Do Not Read Until Monday – July 5
A perfect newsletter for nursing your sunburn/hangover/firework-related-injury to: Do Not Read Until Wednesday.
This Week In Snapchat Vs. The World: Vive Le Snap!
Since suffering a significant drop in market confidence, Snap’s been in a rebuilding phase, and this week sees it coming out on top. A great move for improving user experience, Snapchat finally, finally, finally supports in-app geofilter creation. Finally. Previously, users had to visit snapchat.com on a desktop browser and navigate an adversarial UX to give Snap ad dollars.
Even more fun than that? Underwater Spectacles. That’s right, Snap and Royal Caribbean built prototype waterproof Specs for deep dives that could hit the market this fall. Just, uh… in time for diving season.
Across the sea, meanwhile, Snapchat was inking deals with four more French publishers to feature in Discover. Pas mal, Snapchat.
Who ripped them off: Messenger, but what’s new?
The Verdict: Despite some residual misgivings over Snap Maps’ creep-factor, some of which can be forgiven as it produced this tweet, Snap kicked some ass this week for an uncontested W.
European lawsuits, social network responsibility, AI and you
European regulations on digital properties can be more stiff than Uncle Sam’s, and that was made apparent this week as the EU slapped Google with a $2.7 billion (yes, beeellion) fine over ‘distorting the market’. The European Commission alleged Google Shopping is anti-competition and could levy a fine of 5% of Alphabet’s average daily worldwide earnings. (That’s $14 million.) Dang, they didn’t even give Google credit for stopping data harvesting in Gmail users’ inboxes.
Germany, meanwhile, announced fines up to $57 million for social networks failing to remove obvious hate speech within 24 hours and questionable content within seven days. Perhaps presciently, Facebook, Microsoft, Twitter and YouTube announced joint action on terrorism through information sharing just days earlier.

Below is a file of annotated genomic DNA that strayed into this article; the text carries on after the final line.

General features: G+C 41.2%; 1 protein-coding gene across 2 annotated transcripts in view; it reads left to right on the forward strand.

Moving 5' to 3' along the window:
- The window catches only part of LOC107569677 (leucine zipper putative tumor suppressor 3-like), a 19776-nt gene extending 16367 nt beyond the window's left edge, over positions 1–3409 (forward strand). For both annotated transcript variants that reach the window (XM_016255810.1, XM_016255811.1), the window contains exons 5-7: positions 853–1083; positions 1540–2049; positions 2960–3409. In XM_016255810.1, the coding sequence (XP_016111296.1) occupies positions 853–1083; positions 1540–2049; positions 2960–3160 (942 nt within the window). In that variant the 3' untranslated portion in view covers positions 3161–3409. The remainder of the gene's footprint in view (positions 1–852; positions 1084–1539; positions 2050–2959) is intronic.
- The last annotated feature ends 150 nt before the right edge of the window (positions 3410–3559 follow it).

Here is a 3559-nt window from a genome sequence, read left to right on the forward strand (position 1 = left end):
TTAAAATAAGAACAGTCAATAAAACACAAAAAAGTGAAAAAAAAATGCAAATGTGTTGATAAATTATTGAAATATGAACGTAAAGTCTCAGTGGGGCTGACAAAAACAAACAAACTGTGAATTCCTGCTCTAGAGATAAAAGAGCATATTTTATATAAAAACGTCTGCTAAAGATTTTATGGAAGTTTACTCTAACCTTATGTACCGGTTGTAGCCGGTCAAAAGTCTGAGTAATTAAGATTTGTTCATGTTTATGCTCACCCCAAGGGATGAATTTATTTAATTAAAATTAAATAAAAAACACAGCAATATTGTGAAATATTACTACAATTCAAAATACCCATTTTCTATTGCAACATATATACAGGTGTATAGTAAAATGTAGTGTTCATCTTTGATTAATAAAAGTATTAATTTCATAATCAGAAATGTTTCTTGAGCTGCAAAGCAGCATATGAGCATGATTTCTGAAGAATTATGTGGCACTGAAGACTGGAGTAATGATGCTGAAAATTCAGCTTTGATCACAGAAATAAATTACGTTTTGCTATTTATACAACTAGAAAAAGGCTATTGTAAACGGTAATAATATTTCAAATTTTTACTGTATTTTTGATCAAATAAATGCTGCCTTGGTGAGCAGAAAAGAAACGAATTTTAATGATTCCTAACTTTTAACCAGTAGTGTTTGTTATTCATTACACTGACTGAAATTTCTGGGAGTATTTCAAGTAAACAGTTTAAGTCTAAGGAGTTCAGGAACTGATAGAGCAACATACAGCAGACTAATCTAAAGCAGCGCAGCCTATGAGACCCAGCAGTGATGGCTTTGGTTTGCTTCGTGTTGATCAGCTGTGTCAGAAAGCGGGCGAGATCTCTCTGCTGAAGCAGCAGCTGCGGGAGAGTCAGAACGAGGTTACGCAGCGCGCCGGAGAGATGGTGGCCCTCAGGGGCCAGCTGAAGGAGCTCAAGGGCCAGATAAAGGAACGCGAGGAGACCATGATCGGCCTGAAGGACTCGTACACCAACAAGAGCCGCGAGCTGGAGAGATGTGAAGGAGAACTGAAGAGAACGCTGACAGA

The long-term solution for keeping objectionable content off social networks though? Yep, it’s AI. For example, Instagram just deployed some machine-learning fueled filters for spam and offensive comments. (Hopefully this doesn’t effect how many Randos tell me how 🔥🔥🔥 my ‘content’ is.)
Twitter, on the other hand, is keeping it old school for now, letting users flag content.
Social networks have some responsibility to clean this up for the common good, but it will also be important for revenue. Brands will not want to advertise where hate speech or spam appears, and should hold these platforms accountable, as they’ve done previously, when it does happen.
Live streaming Comic-Con and Wimbledon: Game, Set, Match, Twitter
Twitter news generally falls into two categories: Staff departures and ambitious announcements that don’t pan out. But this week saw a couple announcements that reinforce a capability Twitter’s low-key been a power player in: Live streaming video. It had some success with the NFL, then lost the streaming rights (but will air some content). Then it signed up Bloomberg and co-broadcast the Comey hearing. Now, it’s going where
no nerd has lots and lots of nerds have gone before: Comic-Con. Then, it took aim at the whoever-the-hell-watches-tennis demographic, and got the streaming rights to Wimbledon.
Wow – go Twitter!
AI-AI-AI: The latest in tech taking over our lives
Providing you a quick compendium of the top news in AR, VR, AI, ETC, until we create a bot to do it.
- Messenger officially launched its Discovery platform for finding bots. Go talk to one!
- It also improved M, its text-based AI assistant. (“One incoming set of suggestions is related to birthdays” … apparently the apple doesn’t fall far from the tree in the Facebook family.)
- Google revealed it has a team working on the logistics of video ads in virtual reality. Because of course it does.
- In some Philly hospitals, AI is replacing nurses.
- Apple bought a German AR/VR firm, one that specializes in eye-tracking and technology for VR goggles.
- July 1, 2017